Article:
What Are The Top 10 Signs Of Shopping Addiction?

A shopping addiction, often called compulsive buying or oniomania, is a behavioral addiction described as an excessive and overwhelming desire to make purchases that ultimately lead to negative repercussions. Shopping addiction can substantially harm a person’s life, including their relationships and financial well-being.

Individuals who struggle with a shopping addiction will often experience feelings of excitement or pleasure while shopping. These feelings can temporarily relieve feelings of stress, anxiety, or boredom. The alleviation of these feelings is what creates the addiction. However, the relief from these feelings that shopping provides is brief.

After making impulsive purchases, the person may soon feel guilt, regret, or shame. Regardless of adverse consequences, such as financial strain, relationship issues, or emotional distress, the addictive behavior of compulsive buying persists. If you are wondering whether your excessive shopping has crossed over into an addiction, it’s important to know the top 10 signs of shopping addiction.

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1. Compulsive Spending

Individuals with a shopping addiction will often spend a substantial amount of money or time on shopping, buying things that are not necessary or within their means. For instance, a person with a shopping addiction may use rent money to buy a luxury brand purse.

2. Emotional Attachment

When someone is addicted to shopping, they may experience a sense of euphoria or excitement when they shop, followed by feelings of regret or guilt. The emotional experience related to shopping is what fuels the addiction.

3. Loss Of Control

When addicted to shopping, individuals will continue to shop even though they know it negatively affects their lives. A person will feel an uncontrolled desire to keep shopping or make purchases despite any adverse consequences that occur because of it.

4. Preoccupation With Shopping

Individuals addicted to shopping will continuously think about shopping. They will continue browsing online stores or preparing their next shopping venture regardless of their other responsibilities or obligations.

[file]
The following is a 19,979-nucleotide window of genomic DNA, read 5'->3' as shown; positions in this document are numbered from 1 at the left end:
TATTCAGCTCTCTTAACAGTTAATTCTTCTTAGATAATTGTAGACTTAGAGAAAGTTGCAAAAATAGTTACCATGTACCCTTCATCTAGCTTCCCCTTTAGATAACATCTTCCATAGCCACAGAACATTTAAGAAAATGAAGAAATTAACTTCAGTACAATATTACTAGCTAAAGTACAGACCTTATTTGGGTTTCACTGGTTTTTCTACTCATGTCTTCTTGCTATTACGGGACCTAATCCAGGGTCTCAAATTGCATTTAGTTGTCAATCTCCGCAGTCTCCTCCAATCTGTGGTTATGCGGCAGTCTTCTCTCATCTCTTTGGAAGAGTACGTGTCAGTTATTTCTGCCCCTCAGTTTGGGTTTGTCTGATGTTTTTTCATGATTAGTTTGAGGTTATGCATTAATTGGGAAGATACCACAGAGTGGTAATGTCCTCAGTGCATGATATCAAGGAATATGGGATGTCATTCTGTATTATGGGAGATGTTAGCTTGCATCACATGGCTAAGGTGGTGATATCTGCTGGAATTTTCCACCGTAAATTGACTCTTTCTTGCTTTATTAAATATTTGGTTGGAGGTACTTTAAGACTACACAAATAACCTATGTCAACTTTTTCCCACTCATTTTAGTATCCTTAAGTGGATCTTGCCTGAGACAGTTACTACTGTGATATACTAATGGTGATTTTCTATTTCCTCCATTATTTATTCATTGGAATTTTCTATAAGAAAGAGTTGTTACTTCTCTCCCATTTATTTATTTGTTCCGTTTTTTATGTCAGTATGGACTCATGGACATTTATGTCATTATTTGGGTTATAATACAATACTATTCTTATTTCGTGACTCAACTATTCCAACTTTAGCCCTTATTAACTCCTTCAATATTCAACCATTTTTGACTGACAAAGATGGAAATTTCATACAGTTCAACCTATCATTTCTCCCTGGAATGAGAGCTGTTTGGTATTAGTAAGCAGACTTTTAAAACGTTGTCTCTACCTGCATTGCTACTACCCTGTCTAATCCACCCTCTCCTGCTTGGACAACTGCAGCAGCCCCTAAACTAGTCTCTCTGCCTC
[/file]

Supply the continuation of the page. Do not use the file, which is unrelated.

5. Shopping To Relieve Negative Emotions

Shopping may become a coping tool for dealing with stress, anxiety, or other negative feelings. Individuals may also experience decreased feelings of depression when shopping, as well as emotional distress or a sense of emptiness when not shopping.

6. Financial Issues Related To Shopping

Individuals with an addiction to shopping may continue to shop even if they are in debt, cannot pay their bills, or have other financial issues. For example, someone addicted to shopping will continue to max out their credit cards even though they know they cannot pay for them.

7. Lying Or Hiding Their Purchases

Individuals may hide their shopping habits from others, feeling shame or embarrassment about their compulsive purchases. For instance, a person may wait until their spouse is asleep before bringing in purchases from the car to hide them in the closet before they notice what they’ve bought.

8. Shopping As A Recreational Activity

Individuals addicted to shopping may go shopping with friends or family as a way to bond or stay connected. They may also shop during their free time and lack other healthy hobbies.

9. Neglecting Responsibilities